Now, the question is, if you are going to write a unit test for the Publisher class, what can you do?


Unfortunately, the answer would be: not too much.


First, you are not injecting the Timer itself as a dependency. This means that you are hiding the dependency inside the Publisher class. Therefore, we can’t mock or stub the Timer.


Second, let’s say that we modified the code so that the Timer is now injected in the constructor, still the question would be, how to write a unit test and replace the Timer with a mock or stub?


I am hearing someone shouting let’s wrap the Timer into an abstraction and inject it instead of the Timer.


Yes, that’s right, however, it is not that simple. There are some tricks which I am going to explain in the next section.


 

Best Practice for Using Timers in DotNet (.NET) CSharp (C#). Applying Dependency Injection (DI), Inversion of Control (IoC), Test Driven Development (TDD), Unit Testing, Coverage 100% Software Development Engineering Architecture Code Coding Programming
Photo by Carson Masterson on Unsplash, adjusted by Ahmed Tarek

Good Solution


This is the time for the good solution. Let’s see what we can do about it.


The structure of the solution should look like this:


Best Practice for Using Timers in DotNet (.NET) CSharp (C#). Applying Dependency Injection (DI), Inversion of Control (IoC), Test Driven Development (TDD), Unit Testing, Coverage 100% Software Development Engineering Architecture Code Coding Programming

It is the same UsingTimer solution with a new Console BetterTimerApp project.


IConsole, IPublisher, and Console would be the same.



ITimer



What we can notice here:

  1. We defined the new delegate TimerIntervalElapsedEventHandler. This delegate represents the event to be raised by our ITimer.

  2. You might argue that we don’t need this new delegate as we already have the native ElapsedEventHandler which is already used by System.Timers.Timer.

  3. Yes, this is true. However, you would notice that the ElapsedEventHandler event is providing ElapsedEventArgs as the event arguments. This ElapsedEventArgs has a private constructor and you would not be able to create your own instance. Additionally, the SignalTime property defined in the ElapsedEventArgs class is read-only. Therefore, you would not be able to override it in a child class.

  4. There is a change request ticket opened for Microsoft to update this class but up till the moment of writing this article no changes were applied.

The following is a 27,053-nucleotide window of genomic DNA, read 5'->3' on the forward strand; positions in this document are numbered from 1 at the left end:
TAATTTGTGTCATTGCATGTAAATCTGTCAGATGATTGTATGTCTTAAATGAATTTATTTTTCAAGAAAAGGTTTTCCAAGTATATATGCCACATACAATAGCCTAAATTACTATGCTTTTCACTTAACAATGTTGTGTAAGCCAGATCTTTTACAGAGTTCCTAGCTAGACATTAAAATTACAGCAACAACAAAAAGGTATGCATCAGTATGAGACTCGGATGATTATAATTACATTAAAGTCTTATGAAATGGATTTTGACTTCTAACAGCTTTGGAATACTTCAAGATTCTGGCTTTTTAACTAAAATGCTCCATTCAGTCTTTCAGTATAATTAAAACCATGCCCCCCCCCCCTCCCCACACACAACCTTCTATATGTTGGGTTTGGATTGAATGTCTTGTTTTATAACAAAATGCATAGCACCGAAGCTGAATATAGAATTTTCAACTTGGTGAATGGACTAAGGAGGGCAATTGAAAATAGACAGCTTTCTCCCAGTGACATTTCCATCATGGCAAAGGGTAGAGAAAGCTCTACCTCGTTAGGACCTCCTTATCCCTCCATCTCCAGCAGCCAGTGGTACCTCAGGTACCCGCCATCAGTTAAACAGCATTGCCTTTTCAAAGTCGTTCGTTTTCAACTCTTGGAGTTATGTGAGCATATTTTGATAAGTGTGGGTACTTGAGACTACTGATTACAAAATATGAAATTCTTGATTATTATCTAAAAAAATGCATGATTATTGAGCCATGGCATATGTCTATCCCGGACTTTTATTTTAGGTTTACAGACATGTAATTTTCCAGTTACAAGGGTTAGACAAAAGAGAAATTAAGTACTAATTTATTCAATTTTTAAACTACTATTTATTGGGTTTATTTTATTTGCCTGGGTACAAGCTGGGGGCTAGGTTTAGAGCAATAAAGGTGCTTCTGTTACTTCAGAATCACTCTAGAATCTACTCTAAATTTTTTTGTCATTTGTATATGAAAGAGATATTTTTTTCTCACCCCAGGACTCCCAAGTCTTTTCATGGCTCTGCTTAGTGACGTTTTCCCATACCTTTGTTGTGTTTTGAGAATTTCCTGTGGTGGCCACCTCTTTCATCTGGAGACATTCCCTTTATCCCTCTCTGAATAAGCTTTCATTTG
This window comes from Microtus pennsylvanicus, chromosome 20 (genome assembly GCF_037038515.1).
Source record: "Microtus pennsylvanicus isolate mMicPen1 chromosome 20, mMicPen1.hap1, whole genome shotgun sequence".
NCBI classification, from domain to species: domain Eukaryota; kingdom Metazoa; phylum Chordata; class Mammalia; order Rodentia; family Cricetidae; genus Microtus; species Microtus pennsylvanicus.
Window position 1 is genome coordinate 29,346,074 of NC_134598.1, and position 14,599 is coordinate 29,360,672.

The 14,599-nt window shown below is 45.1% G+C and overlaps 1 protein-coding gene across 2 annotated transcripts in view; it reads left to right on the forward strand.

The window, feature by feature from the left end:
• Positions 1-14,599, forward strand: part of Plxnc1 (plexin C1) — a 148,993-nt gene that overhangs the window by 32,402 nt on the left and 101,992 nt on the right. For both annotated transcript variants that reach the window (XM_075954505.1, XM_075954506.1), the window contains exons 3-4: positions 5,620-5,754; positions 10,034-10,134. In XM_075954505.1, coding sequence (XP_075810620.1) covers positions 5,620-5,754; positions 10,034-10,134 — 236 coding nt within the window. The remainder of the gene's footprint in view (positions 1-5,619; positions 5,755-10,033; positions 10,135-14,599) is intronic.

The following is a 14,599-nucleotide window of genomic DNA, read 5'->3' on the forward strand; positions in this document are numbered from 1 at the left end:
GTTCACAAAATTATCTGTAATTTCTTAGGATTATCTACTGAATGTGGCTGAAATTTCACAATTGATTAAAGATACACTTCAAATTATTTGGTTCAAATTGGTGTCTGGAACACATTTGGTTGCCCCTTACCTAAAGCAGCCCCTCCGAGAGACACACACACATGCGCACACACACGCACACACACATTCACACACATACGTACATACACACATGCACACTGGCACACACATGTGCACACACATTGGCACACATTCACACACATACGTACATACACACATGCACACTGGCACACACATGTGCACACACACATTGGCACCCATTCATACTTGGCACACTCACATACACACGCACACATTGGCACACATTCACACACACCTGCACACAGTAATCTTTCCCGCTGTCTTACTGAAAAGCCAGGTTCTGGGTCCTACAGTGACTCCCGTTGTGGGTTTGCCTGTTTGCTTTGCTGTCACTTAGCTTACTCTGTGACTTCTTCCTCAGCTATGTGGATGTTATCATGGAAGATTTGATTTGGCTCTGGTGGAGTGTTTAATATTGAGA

5. Also, note that ITimer extends the IDisposable.



Publisher



It is almost the same as the old Publisher except for small changes. Now we have the ITimer defined as a dependency which is injected through the constructor. The rest of the code would be the same.



Timer



This is where almost all the magic happens.


What we can notice here:

  1. Internally we are using System.Timers.Timer.

  2. We applied the IDisposable design pattern. That’s why you can see the private bool m_IsDisposed, public void Dispose(), protected virtual void Dispose(bool disposing), and ~Timer().

  3. In the constructor we are initializing a new instance of System.Timers.Timer. We would refer to this as the Internal Timer in the rest of the steps.

  4. For public bool Enabled, public double Interval, public void Start(), and public void Stop(), we are just delegating the implementation to the Internal Timer.

  5. For public event TimerIntervalElapsedEventHandler TimerIntervalElapsed, this is the most important part so let’s analyze it step by step.

  6. What we need to do with this event, is to handle when someone subscribes/unsubscribes to it from outside. In this case, we want to mirror this to the Internal Timer.

  7. In other words, if someone from outside is having an instance of our ITimer, he should be able to do something like this t.TimerIntervalElapsed += (sender, dateTime) => { //do something }.

  8. At this moment, what we should do is internally do something like m_Timer.Elapsed += (sender, elapsedEventArgs) => { //do something }.

  9. However, we need to keep in mind that the two handlers are not the same as they are actually of different types; TimerIntervalElapsedEventHandler and ElapsedEventHandler.

  10. Therefore, what we need to do is to wrap the coming in TimerIntervalElapsedEventHandler into a new internal ElapsedEventHandler. This is something we can do.

  11. However, we also need to keep in mind that at some point someone might need to unsubscribe a handler from the TimerIntervalElapsedEventHandler event.

  12. This means that at this moment, we need to be able to know which ElapsedEventHandler handler corresponds to that TimerIntervalElapsedEventHandler handler so that we can unsubscribe it from the Internal Timer.